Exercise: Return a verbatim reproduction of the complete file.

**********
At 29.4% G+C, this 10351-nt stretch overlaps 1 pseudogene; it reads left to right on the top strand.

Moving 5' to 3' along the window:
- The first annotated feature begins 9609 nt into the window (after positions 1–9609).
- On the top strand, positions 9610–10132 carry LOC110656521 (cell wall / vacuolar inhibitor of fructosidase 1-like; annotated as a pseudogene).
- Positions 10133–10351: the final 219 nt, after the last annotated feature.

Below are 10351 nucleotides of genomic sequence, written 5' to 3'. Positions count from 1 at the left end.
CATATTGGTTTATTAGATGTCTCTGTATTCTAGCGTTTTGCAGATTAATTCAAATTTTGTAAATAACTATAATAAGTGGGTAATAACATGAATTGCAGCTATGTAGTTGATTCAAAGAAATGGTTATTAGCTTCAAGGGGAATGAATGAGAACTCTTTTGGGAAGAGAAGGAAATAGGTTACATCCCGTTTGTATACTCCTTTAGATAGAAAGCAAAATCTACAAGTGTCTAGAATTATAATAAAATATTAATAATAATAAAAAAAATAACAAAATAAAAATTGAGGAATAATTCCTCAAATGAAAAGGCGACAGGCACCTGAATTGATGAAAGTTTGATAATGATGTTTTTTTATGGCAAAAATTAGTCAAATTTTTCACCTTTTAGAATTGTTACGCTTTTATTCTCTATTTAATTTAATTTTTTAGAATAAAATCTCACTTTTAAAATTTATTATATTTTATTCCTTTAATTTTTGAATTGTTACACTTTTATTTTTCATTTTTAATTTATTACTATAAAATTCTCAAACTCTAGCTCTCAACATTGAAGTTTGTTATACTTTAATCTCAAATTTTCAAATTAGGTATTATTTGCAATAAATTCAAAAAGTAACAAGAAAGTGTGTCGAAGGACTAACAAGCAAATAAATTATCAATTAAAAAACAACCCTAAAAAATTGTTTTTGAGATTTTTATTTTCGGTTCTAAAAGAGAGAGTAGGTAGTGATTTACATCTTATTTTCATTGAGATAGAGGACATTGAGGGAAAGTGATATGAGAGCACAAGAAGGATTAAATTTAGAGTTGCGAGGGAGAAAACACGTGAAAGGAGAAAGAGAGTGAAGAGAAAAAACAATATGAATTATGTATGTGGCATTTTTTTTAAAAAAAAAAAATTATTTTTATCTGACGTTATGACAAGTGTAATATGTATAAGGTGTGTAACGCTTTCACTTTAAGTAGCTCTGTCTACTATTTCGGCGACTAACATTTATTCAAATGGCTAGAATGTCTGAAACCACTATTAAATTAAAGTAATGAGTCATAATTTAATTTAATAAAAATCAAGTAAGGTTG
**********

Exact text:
At 29.4% G+C, this 10351-nt stretch overlaps 1 pseudogene; it reads left to right on the top strand.

Moving 5' to 3' along the window:
- The first annotated feature begins 9609 nt into the window (after positions 1–9609).
- On the top strand, positions 9610–10132 carry LOC110656521 (cell wall / vacuolar inhibitor of fructosidase 1-like; annotated as a pseudogene).
- Positions 10133–10351: the final 219 nt, after the last annotated feature.

Below are 10351 nucleotides of genomic sequence, written 5' to 3'. Positions count from 1 at the left end.
CATATTGGTTTATTAGATGTCTCTGTATTCTAGCGTTTTGCAGATTAATTCAAATTTTGTAAATAACTATAATAAGTGGGTAATAACATGAATTGCAGCTATGTAGTTGATTCAAAGAAATGGTTATTAGCTTCAAGGGGAATGAATGAGAACTCTTTTGGGAAGAGAAGGAAATAGGTTACATCCCGTTTGTATACTCCTTTAGATAGAAAGCAAAATCTACAAGTGTCTAGAATTATAATAAAATATTAATAATAATAAAAAAAATAACAAAATAAAAATTGAGGAATAATTCCTCAAATGAAAAGGCGACAGGCACCTGAATTGATGAAAGTTTGATAATGATGTTTTTTTATGGCAAAAATTAGTCAAATTTTTCACCTTTTAGAATTGTTACGCTTTTATTCTCTATTTAATTTAATTTTTTAGAATAAAATCTCACTTTTAAAATTTATTATATTTTATTCCTTTAATTTTTGAATTGTTACACTTTTATTTTTCATTTTTAATTTATTACTATAAAATTCTCAAACTCTAGCTCTCAACATTGAAGTTTGTTATACTTTAATCTCAAATTTTCAAATTAGGTATTATTTGCAATAAATTCAAAAAGTAACAAGAAAGTGTGTCGAAGGACTAACAAGCAAATAAATTATCAATTAAAAAACAACCCTAAAAAATTGTTTTTGAGATTTTTATTTTCGGTTCTAAAAGAGAGAGTAGGTAGTGATTTACATCTTATTTTCATTGAGATAGAGGACATTGAGGGAAAGTGATATGAGAGCACAAGAAGGATTAAATTTAGAGTTGCGAGGGAGAAAACACGTGAAAGGAGAAAGAGAGTGAAGAGAAAAAACAATATGAATTATGTATGTGGCATTTTTTTTAAAAAAAAAAAATTATTTTTATCTGACGTTATGACAAGTGTAATATGTATAAGGTGTGTAACGCTTTCACTTTAAGTAGCTCTGTCTACTATTTCGGCGACTAACATTTATTCAAATGGCTAGAATGTCTGAAACCACTATTAAATTAAAGTAATGAGTCATAATTTAATTTAATAAAAATCAAGTAAGGTTG